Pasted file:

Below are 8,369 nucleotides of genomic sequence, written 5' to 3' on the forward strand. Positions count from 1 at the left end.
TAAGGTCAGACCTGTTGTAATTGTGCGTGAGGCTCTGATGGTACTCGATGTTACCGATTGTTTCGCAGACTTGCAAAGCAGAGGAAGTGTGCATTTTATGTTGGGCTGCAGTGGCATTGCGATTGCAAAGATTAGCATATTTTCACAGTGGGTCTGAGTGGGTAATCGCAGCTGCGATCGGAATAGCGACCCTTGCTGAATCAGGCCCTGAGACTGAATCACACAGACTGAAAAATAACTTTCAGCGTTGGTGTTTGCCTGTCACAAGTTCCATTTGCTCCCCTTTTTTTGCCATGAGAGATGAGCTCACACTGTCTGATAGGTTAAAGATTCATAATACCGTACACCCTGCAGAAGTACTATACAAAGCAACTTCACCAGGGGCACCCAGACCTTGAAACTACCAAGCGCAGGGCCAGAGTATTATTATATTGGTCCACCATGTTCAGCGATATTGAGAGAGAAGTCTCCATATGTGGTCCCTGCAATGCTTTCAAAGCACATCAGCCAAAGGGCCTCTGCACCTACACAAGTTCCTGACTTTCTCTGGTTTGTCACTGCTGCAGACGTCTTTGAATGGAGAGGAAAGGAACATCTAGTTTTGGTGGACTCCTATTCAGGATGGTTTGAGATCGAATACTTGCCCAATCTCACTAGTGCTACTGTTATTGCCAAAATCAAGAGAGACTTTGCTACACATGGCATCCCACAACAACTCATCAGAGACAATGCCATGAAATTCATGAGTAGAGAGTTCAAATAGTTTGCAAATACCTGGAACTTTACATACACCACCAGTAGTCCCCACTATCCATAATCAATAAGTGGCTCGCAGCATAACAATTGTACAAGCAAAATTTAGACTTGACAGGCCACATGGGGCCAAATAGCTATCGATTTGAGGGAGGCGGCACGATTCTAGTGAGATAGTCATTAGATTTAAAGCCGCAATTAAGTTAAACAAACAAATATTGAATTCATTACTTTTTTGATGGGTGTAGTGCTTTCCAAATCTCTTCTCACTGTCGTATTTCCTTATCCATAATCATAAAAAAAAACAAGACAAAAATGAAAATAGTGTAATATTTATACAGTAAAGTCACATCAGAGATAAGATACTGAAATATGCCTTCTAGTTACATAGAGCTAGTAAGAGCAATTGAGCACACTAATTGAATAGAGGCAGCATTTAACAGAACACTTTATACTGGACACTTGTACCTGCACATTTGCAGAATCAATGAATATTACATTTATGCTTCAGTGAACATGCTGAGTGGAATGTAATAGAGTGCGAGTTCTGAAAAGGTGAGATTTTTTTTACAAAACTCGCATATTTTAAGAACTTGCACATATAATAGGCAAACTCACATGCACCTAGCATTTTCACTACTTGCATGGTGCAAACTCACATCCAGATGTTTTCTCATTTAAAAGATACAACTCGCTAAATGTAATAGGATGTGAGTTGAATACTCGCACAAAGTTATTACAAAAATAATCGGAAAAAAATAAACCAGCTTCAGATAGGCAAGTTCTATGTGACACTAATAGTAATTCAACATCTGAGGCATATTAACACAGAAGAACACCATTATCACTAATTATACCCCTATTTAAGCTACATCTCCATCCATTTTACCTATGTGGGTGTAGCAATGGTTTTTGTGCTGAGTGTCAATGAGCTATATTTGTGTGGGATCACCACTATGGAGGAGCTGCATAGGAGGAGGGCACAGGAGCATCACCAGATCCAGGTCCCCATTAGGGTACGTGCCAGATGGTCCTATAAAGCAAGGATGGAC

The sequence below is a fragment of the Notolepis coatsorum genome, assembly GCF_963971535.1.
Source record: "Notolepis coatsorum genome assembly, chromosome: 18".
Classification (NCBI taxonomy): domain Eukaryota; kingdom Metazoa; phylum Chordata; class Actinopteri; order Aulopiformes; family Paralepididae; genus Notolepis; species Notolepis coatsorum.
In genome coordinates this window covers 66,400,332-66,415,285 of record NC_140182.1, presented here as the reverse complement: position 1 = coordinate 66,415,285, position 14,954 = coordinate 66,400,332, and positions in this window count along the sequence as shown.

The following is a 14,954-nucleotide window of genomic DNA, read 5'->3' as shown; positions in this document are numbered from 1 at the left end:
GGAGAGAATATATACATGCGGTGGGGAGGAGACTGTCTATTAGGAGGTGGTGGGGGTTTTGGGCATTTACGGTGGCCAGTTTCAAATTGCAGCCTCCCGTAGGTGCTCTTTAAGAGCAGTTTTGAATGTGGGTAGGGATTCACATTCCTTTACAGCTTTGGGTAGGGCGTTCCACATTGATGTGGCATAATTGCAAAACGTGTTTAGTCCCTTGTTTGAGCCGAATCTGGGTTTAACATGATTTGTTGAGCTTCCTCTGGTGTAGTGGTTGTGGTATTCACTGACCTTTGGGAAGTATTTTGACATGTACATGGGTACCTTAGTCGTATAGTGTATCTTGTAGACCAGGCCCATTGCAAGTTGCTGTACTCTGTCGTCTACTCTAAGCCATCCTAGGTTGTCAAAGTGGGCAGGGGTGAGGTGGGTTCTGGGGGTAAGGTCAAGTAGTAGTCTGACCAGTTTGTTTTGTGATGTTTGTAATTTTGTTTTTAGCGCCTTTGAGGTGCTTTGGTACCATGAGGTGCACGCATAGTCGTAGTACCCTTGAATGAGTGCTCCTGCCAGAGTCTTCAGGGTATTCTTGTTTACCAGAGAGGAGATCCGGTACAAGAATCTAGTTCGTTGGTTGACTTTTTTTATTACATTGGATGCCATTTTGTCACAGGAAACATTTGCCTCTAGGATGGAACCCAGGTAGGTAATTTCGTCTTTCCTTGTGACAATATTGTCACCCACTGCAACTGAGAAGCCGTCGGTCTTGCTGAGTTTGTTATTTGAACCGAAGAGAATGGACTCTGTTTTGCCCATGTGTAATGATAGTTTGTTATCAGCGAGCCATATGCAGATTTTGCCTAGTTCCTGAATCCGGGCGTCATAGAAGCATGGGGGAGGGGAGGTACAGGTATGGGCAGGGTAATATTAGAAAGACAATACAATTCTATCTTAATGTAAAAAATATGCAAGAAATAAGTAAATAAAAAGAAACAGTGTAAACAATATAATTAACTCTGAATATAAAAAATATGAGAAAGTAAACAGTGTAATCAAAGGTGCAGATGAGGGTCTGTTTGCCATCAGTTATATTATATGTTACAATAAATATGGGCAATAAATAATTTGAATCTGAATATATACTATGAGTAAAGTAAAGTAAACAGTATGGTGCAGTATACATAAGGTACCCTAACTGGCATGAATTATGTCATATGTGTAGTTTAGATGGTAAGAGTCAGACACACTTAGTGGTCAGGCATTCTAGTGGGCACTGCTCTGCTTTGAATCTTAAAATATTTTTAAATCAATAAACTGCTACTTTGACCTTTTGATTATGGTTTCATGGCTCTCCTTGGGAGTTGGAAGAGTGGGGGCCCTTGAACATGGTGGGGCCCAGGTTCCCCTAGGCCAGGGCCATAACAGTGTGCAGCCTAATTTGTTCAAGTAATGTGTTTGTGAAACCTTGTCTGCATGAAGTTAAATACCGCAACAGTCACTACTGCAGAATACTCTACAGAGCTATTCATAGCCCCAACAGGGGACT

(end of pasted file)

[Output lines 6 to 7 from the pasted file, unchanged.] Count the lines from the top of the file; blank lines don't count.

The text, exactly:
In genome coordinates this window covers 66,400,332-66,415,285 of record NC_140182.1, presented here as the reverse complement: position 1 = coordinate 66,415,285, position 14,954 = coordinate 66,400,332, and positions in this window count along the sequence as shown.

The following is a 14,954-nucleotide window of genomic DNA, read 5'->3' as shown; positions in this document are numbered from 1 at the left end: